New bridge at Davis Diversion project should be open soon

Published 12:00 am Saturday, July 15, 2000

LEONARD GRAY / L’Observateur / July 15, 2000

LULING – Highway traffic should be diverted onto the new U.S. Highway 90bridge at the Davis Diversion project, as well as on River Road between Luling and Ama, in a matter of weeks, according to the project’s resident engineer, Dennis Duhon.

In fact, according to Jack Fredine, overall project manager for the U.S.Army Corps of Engineers, the project remains on schedule and most portions will be completed next spring.

The recent dry spell gave the construction workers “incredibly good working conditions out there,” Fredine said.

The freshwater diversion structure itself, located at River Road and the Mississippi River, should be ready for use by April 2001, Duhon added.

Also to be completed will be the replacing of River Road and U.S. 90, alongwith the Union Pacific and Burlington Northern railroads to their original beds, as well as the Cypress Bayou levee along the westward sweep of Cousins Canal toward its outlet at Lake Cataouatche.

Duhon continued that the traffic on Highway 90 and River Road will return to the old alignment next month, with only one day causing a bit of slowdown when traffic will be slowed to one lane each way while barricades are moved.

After that point, he said, passing motorists will have nothing to impede their progress and the remainder of the diversion project will have no effect on highway traffic.

The last segment to be let for bids is for digging out the four-mile outflow channel, which likewise is expected to be completed next spring.

The overall project, which broke ground in June 1997, is expected to be usable by late spring 2001 and completed in fall 2003.

The diversion structure itself, a $12.7 million contract awarded in March1997, is due to be completed in April 2001.

The $105 million project is to construct a gated channel to divert fresh river water toward Lake Cataouatche, Lake Salvador and the Barataria Basin to reduce salt water intrusion.

This will help preserve and protect wildlife and fisheries habitat, provide additional hurricane storm-surge protection and provide recreational opportunities, while fighting coastal wetlands loss.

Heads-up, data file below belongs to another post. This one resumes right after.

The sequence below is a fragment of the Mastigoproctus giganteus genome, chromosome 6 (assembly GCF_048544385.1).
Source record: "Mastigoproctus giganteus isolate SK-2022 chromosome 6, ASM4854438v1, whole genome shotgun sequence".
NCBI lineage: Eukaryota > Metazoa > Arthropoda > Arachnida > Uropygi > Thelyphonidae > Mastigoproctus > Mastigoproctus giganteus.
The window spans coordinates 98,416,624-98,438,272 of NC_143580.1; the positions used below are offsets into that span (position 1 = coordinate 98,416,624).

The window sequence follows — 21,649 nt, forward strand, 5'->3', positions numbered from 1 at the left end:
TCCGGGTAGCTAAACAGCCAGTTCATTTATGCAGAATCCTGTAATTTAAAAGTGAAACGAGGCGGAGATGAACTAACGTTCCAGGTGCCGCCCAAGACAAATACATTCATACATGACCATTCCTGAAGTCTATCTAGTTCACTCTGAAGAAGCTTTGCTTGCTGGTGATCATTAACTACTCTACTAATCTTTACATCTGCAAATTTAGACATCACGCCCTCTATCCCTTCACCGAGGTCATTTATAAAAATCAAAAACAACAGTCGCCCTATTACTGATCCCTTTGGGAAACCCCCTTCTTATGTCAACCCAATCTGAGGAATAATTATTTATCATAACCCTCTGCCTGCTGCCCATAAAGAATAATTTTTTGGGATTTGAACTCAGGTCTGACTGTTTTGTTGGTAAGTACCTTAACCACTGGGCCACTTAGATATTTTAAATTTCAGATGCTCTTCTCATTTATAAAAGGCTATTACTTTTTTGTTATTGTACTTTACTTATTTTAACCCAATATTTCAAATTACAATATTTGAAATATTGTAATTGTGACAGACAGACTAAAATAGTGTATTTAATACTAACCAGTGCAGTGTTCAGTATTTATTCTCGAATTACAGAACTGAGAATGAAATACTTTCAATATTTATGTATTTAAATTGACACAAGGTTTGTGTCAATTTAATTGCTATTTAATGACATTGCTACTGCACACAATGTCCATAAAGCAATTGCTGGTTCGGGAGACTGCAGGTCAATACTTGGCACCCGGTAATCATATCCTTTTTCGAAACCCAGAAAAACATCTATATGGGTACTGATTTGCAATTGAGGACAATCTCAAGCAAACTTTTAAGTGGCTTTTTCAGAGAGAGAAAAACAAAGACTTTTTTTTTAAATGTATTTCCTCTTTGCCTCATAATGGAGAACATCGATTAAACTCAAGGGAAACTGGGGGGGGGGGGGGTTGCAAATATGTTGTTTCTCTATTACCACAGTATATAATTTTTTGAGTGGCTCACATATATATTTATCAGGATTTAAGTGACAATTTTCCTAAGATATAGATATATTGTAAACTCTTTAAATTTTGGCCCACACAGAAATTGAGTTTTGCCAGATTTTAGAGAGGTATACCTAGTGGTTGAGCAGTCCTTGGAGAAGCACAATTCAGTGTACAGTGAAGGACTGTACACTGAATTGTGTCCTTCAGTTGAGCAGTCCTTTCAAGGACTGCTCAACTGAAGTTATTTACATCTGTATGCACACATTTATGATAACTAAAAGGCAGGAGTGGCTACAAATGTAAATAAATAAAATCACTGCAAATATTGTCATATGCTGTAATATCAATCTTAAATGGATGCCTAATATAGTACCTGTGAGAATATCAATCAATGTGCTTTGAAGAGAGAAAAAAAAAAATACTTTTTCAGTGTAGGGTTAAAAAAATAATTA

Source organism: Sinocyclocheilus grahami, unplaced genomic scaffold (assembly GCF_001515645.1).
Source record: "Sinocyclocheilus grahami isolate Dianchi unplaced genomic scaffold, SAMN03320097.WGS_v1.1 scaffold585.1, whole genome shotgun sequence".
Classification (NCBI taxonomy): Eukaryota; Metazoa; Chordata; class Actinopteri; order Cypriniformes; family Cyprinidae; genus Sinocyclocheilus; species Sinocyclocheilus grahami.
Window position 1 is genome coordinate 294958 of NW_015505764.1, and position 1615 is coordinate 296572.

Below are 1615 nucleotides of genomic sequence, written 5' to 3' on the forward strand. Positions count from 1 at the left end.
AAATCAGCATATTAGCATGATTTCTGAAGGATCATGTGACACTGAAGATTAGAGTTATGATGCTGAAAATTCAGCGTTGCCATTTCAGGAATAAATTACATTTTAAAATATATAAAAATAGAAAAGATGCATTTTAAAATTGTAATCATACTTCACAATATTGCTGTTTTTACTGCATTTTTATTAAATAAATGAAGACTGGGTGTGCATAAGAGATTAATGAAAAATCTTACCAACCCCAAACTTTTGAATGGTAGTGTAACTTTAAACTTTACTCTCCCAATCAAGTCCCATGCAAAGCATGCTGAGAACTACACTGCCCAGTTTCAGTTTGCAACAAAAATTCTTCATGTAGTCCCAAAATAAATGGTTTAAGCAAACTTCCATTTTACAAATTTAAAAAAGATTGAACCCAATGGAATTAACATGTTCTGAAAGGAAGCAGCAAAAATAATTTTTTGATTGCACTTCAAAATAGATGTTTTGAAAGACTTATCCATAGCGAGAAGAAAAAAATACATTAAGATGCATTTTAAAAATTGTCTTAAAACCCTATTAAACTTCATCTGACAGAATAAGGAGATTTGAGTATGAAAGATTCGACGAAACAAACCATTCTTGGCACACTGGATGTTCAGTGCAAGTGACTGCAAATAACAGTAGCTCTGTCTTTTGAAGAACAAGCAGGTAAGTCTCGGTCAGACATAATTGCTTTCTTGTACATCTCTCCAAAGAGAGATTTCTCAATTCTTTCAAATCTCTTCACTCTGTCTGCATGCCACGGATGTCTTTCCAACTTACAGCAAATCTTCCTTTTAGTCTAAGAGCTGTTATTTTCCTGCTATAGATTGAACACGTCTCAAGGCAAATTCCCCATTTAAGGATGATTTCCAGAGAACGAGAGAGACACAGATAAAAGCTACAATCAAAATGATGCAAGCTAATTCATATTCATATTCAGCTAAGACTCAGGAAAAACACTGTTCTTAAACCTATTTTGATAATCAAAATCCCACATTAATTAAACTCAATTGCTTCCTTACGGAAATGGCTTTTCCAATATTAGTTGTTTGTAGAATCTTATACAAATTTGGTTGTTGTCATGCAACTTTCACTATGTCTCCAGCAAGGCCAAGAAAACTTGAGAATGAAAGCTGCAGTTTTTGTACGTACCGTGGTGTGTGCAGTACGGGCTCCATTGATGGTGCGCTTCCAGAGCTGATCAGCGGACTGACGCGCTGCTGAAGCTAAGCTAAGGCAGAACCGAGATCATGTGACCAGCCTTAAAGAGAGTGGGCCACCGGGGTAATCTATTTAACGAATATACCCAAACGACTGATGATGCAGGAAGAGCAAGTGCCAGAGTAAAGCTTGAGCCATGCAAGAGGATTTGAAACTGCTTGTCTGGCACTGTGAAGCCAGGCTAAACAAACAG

“We need to have the diversion structure ready as soon as possible,” Fredine commented, as hurricane season increases the chance of storm- related saltwater intrusion.

The diversion project includes four iron-gated 14×14-foot gated box culverts. An inflow channel 535 feet long by 85 feet wide will direct riverwater into this structure, while an outflow channel more than 11,000 feet long and 120 feet wide will direct the water into a 9,300-acre ponding area west of U.S. 90.Once the levee is replaced over the structure, with the gates in the river batture, little will be obvious on the land side except a wide canal extending 1.2 miles toward U.S. 90, then just over four more miles to LakeCataouache, by way of a pumping station.

The pumping station, located east of Willowdale Road, has three natural- gas powered pumps capable of pumping 190 cubic feet per second.

Fredine said the difference will be perhaps three inches in Cataouatche and one inch in Salvador.

Control of the diversion structure’s operation will be managed by the “Davis Pond Advisory Committee,” including representatives from St.

Charles, Jefferson, Lafourche and Plaquemine parishes, and will also include fishermen, landowners and representatives of state and federal agencies.

The state Department of Natural Resources will have salinity-monitoring stations all the way to Grand Isle and, when the gates need to be opened, DNR will direct it through the parish’s Department of Emergency Operations.

Funding for the construction project and for its ongoing operation was divided between federal and state sources, 75 percent of it federal. It isestimated use of the diversion structure will provide $15 million in annual fishing benefits and help preserve more than 50 square miles of marshland.

According to Fredine, Louisiana has 40 percent of America’s wetlands but 80 percent of its annual wetlands loss. He added that every second anaverage of 30 square feet of wetlands is lost in this state.

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